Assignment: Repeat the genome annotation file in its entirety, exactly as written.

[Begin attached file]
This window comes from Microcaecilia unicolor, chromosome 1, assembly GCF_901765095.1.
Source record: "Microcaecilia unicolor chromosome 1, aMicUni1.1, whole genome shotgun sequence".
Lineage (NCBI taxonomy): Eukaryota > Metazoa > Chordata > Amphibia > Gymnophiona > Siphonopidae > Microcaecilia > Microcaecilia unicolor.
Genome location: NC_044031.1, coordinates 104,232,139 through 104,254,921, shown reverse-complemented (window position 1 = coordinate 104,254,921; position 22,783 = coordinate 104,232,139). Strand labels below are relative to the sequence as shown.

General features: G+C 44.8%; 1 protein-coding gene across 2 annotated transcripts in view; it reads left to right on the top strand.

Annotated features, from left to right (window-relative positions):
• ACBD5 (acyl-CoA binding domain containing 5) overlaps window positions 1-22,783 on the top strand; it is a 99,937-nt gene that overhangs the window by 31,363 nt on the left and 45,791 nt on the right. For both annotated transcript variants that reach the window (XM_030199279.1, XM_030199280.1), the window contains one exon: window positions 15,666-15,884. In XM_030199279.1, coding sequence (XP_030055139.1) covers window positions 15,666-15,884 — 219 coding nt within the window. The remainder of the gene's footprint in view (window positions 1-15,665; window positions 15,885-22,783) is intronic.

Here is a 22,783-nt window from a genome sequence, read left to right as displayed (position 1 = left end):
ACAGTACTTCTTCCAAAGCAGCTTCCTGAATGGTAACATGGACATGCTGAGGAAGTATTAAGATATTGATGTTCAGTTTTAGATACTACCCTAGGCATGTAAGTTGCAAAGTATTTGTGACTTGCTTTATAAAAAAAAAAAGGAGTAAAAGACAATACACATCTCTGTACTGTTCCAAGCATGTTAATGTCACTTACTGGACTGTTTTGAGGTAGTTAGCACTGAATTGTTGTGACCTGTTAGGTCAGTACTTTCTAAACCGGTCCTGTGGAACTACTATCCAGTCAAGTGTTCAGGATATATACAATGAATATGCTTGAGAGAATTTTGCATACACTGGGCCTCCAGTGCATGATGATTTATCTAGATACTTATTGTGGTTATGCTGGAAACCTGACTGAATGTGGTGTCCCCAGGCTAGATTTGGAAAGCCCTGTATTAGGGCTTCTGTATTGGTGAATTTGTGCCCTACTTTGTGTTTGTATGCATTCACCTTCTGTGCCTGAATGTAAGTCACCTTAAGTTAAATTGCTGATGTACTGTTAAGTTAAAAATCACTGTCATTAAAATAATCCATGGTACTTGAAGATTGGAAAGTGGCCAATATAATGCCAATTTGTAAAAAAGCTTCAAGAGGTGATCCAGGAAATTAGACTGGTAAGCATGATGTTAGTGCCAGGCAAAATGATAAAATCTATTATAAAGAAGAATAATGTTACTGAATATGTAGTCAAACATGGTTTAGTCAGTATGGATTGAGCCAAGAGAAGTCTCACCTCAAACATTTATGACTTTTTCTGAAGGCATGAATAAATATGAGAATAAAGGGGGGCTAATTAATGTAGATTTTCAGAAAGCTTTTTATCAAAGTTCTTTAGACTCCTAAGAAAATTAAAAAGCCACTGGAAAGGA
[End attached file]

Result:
This window comes from Microcaecilia unicolor, chromosome 1, assembly GCF_901765095.1.
Source record: "Microcaecilia unicolor chromosome 1, aMicUni1.1, whole genome shotgun sequence".
Lineage (NCBI taxonomy): Eukaryota > Metazoa > Chordata > Amphibia > Gymnophiona > Siphonopidae > Microcaecilia > Microcaecilia unicolor.
Genome location: NC_044031.1, coordinates 104,232,139 through 104,254,921, shown reverse-complemented (window position 1 = coordinate 104,254,921; position 22,783 = coordinate 104,232,139). Strand labels below are relative to the sequence as shown.

General features: G+C 44.8%; 1 protein-coding gene across 2 annotated transcripts in view; it reads left to right on the top strand.

Annotated features, from left to right (window-relative positions):
• ACBD5 (acyl-CoA binding domain containing 5) overlaps window positions 1-22,783 on the top strand; it is a 99,937-nt gene that overhangs the window by 31,363 nt on the left and 45,791 nt on the right. For both annotated transcript variants that reach the window (XM_030199279.1, XM_030199280.1), the window contains one exon: window positions 15,666-15,884. In XM_030199279.1, coding sequence (XP_030055139.1) covers window positions 15,666-15,884 — 219 coding nt within the window. The remainder of the gene's footprint in view (window positions 1-15,665; window positions 15,885-22,783) is intronic.

Here is a 22,783-nt window from a genome sequence, read left to right as displayed (position 1 = left end):
ACAGTACTTCTTCCAAAGCAGCTTCCTGAATGGTAACATGGACATGCTGAGGAAGTATTAAGATATTGATGTTCAGTTTTAGATACTACCCTAGGCATGTAAGTTGCAAAGTATTTGTGACTTGCTTTATAAAAAAAAAAAGGAGTAAAAGACAATACACATCTCTGTACTGTTCCAAGCATGTTAATGTCACTTACTGGACTGTTTTGAGGTAGTTAGCACTGAATTGTTGTGACCTGTTAGGTCAGTACTTTCTAAACCGGTCCTGTGGAACTACTATCCAGTCAAGTGTTCAGGATATATACAATGAATATGCTTGAGAGAATTTTGCATACACTGGGCCTCCAGTGCATGATGATTTATCTAGATACTTATTGTGGTTATGCTGGAAACCTGACTGAATGTGGTGTCCCCAGGCTAGATTTGGAAAGCCCTGTATTAGGGCTTCTGTATTGGTGAATTTGTGCCCTACTTTGTGTTTGTATGCATTCACCTTCTGTGCCTGAATGTAAGTCACCTTAAGTTAAATTGCTGATGTACTGTTAAGTTAAAAATCACTGTCATTAAAATAATCCATGGTACTTGAAGATTGGAAAGTGGCCAATATAATGCCAATTTGTAAAAAAGCTTCAAGAGGTGATCCAGGAAATTAGACTGGTAAGCATGATGTTAGTGCCAGGCAAAATGATAAAATCTATTATAAAGAAGAATAATGTTACTGAATATGTAGTCAAACATGGTTTAGTCAGTATGGATTGAGCCAAGAGAAGTCTCACCTCAAACATTTATGACTTTTTCTGAAGGCATGAATAAATATGAGAATAAAGGGGGGCTAATTAATGTAGATTTTCAGAAAGCTTTTTATCAAAGTTCTTTAGACTCCTAAGAAAATTAAAAAGCCACTGGAAAGGA